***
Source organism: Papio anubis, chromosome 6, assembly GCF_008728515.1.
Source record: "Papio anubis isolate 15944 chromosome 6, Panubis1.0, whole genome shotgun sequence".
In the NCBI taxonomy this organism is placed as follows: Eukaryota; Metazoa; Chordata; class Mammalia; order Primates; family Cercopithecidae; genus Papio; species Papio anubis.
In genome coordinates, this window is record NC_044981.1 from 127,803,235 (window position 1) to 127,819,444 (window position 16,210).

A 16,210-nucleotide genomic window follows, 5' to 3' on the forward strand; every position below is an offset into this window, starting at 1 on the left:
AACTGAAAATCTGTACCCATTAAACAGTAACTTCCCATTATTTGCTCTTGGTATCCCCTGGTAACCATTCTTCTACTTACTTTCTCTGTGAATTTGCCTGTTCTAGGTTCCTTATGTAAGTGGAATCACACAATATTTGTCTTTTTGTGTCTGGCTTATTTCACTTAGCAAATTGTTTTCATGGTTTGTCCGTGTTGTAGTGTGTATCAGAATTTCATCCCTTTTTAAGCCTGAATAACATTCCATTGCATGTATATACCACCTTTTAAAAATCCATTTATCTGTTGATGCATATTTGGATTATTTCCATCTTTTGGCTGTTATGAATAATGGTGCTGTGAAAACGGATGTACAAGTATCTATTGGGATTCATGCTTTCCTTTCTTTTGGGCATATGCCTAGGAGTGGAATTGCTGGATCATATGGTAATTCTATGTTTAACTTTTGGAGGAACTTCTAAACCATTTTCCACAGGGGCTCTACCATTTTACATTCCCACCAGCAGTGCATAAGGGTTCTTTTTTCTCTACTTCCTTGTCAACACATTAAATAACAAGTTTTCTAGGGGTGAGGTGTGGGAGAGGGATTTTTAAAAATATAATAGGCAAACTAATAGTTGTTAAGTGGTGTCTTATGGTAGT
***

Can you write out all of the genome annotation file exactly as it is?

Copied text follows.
Source organism: Papio anubis, chromosome 6, assembly GCF_008728515.1.
Source record: "Papio anubis isolate 15944 chromosome 6, Panubis1.0, whole genome shotgun sequence".
In the NCBI taxonomy this organism is placed as follows: Eukaryota; Metazoa; Chordata; class Mammalia; order Primates; family Cercopithecidae; genus Papio; species Papio anubis.
In genome coordinates, this window is record NC_044981.1 from 127,803,235 (window position 1) to 127,819,444 (window position 16,210).

A 16,210-nucleotide genomic window follows, 5' to 3' on the forward strand; every position below is an offset into this window, starting at 1 on the left:
AACTGAAAATCTGTACCCATTAAACAGTAACTTCCCATTATTTGCTCTTGGTATCCCCTGGTAACCATTCTTCTACTTACTTTCTCTGTGAATTTGCCTGTTCTAGGTTCCTTATGTAAGTGGAATCACACAATATTTGTCTTTTTGTGTCTGGCTTATTTCACTTAGCAAATTGTTTTCATGGTTTGTCCGTGTTGTAGTGTGTATCAGAATTTCATCCCTTTTTAAGCCTGAATAACATTCCATTGCATGTATATACCACCTTTTAAAAATCCATTTATCTGTTGATGCATATTTGGATTATTTCCATCTTTTGGCTGTTATGAATAATGGTGCTGTGAAAACGGATGTACAAGTATCTATTGGGATTCATGCTTTCCTTTCTTTTGGGCATATGCCTAGGAGTGGAATTGCTGGATCATATGGTAATTCTATGTTTAACTTTTGGAGGAACTTCTAAACCATTTTCCACAGGGGCTCTACCATTTTACATTCCCACCAGCAGTGCATAAGGGTTCTTTTTTCTCTACTTCCTTGTCAACACATTAAATAACAAGTTTTCTAGGGGTGAGGTGTGGGAGAGGGATTTTTAAAAATATAATAGGCAAACTAATAGTTGTTAAGTGGTGTCTTATGGTAGT